TV with someone playing a video game on it.

Here are some of the ways to slowly help you reduce your dependency on the screen.

  • Make a list of things you enjoy actively doing or participating in.
  • Every time you feel the need to open your phone or play a video game, try finding an alternative.
  • Slowly start making in-person plans with your friends and colleagues at a pace that you can manage.
  • Try not to use your phone when in interactive environments (real people can be interesting too!)
  • Instead of buying eBooks, try to find hard copies of your favorite books.
  • Pick up small, doable projects that you can invest your time in to improve the quality of your life, for example, refurbishing your kitchen.
  • Try to cut down on binge-watching TV shows and limit yourself to one or two episodes a day.
  • “Detoxify” your social life by temporarily disabling some social media platforms and try to find a balance without them.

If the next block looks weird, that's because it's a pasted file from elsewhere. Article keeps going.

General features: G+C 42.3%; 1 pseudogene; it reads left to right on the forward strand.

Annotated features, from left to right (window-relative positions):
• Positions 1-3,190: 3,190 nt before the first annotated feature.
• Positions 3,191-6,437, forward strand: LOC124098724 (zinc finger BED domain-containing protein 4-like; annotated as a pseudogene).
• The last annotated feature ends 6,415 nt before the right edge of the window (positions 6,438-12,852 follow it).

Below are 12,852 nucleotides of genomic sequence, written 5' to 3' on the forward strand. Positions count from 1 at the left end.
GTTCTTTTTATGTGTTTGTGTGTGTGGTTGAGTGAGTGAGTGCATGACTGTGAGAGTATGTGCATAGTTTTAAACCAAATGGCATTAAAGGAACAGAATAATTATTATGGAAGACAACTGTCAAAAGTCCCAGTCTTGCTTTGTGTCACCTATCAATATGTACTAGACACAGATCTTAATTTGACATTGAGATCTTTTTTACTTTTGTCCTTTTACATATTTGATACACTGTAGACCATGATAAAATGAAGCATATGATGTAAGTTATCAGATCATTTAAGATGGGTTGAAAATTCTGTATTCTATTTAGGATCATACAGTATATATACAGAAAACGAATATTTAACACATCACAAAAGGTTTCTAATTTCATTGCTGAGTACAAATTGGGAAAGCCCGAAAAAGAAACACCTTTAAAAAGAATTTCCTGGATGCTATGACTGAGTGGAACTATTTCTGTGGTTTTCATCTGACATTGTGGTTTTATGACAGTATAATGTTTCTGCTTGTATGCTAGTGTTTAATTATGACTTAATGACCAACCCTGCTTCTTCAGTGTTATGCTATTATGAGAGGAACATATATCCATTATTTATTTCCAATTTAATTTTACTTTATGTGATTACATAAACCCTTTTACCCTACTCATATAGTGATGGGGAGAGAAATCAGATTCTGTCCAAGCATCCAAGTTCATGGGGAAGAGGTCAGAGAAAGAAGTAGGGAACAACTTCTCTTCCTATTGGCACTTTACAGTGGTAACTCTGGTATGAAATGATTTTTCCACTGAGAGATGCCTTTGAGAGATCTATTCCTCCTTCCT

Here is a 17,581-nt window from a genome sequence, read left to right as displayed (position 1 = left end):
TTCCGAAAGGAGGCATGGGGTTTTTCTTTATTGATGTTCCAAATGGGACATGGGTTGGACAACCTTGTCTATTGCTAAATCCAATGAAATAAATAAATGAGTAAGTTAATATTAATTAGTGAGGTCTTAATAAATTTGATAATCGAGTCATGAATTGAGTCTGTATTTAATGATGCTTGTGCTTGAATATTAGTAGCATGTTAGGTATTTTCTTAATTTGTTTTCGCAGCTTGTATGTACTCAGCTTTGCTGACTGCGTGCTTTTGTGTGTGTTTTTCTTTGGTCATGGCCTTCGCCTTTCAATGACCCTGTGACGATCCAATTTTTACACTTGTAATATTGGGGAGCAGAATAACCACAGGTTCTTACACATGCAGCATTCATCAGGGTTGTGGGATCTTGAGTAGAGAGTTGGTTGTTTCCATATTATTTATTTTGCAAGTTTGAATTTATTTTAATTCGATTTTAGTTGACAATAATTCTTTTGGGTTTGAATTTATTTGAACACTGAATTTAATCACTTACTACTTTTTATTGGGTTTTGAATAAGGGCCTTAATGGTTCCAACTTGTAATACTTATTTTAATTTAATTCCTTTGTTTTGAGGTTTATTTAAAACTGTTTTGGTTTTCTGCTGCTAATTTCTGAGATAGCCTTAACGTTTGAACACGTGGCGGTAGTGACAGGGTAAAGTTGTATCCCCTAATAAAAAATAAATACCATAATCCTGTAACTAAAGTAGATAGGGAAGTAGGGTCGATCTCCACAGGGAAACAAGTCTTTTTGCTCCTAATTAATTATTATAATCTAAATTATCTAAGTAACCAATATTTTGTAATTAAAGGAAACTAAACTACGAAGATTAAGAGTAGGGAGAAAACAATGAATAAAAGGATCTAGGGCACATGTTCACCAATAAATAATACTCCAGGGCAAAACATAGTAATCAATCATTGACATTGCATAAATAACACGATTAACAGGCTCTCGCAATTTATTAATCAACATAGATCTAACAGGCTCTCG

With our habits as deep-rooted as they are, it can be a long and slow process. However, perhaps a stroll to the nearest park, a cup of tea on the roof, or an old comfort book can help you slowly get in touch with the simple art of existing on your own. The possibility of avoiding a stroke might just be another great motivating factor.

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The Bottom Line

Although screens are fast becoming an unavoidable and highly necessary part of our lives, we must try our best to limit exposure. Of course, there is little one can do during work hours or for school. However, we can all try not to keep ourselves compulsively attached to a screen at all times.

Your health matters. So the next time you feel bored or trapped, try doing something other than scrolling your phone and living a sedentary lifestyle. There is more to life if only we give it a chance.